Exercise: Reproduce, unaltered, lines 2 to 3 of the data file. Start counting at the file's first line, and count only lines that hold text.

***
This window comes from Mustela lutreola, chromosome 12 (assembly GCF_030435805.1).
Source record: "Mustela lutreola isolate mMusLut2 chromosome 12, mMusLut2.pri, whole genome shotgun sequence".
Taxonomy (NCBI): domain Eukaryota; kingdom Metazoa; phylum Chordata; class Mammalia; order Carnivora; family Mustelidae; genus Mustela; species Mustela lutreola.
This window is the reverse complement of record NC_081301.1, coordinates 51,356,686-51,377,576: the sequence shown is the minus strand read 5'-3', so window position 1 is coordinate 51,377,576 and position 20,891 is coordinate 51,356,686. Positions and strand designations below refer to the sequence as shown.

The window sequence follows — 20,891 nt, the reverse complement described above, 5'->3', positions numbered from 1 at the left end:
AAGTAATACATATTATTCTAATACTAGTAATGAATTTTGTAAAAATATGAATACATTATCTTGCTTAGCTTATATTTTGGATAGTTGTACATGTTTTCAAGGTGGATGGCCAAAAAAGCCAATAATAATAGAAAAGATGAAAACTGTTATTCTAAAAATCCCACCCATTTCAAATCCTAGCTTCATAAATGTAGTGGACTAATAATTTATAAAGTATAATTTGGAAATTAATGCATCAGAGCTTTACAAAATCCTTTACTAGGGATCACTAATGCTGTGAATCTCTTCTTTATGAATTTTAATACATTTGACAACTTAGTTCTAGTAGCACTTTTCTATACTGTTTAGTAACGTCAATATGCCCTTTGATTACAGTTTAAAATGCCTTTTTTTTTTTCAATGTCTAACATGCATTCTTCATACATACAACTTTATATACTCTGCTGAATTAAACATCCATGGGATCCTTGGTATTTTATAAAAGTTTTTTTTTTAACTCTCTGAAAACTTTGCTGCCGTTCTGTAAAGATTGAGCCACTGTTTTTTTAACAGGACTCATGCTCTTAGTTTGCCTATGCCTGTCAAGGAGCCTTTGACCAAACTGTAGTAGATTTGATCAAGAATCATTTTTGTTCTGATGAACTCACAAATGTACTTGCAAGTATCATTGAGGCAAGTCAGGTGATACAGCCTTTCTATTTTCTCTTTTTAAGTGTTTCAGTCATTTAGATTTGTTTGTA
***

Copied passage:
Source record: "Mustela lutreola isolate mMusLut2 chromosome 12, mMusLut2.pri, whole genome shotgun sequence".
Taxonomy (NCBI): domain Eukaryota; kingdom Metazoa; phylum Chordata; class Mammalia; order Carnivora; family Mustelidae; genus Mustela; species Mustela lutreola.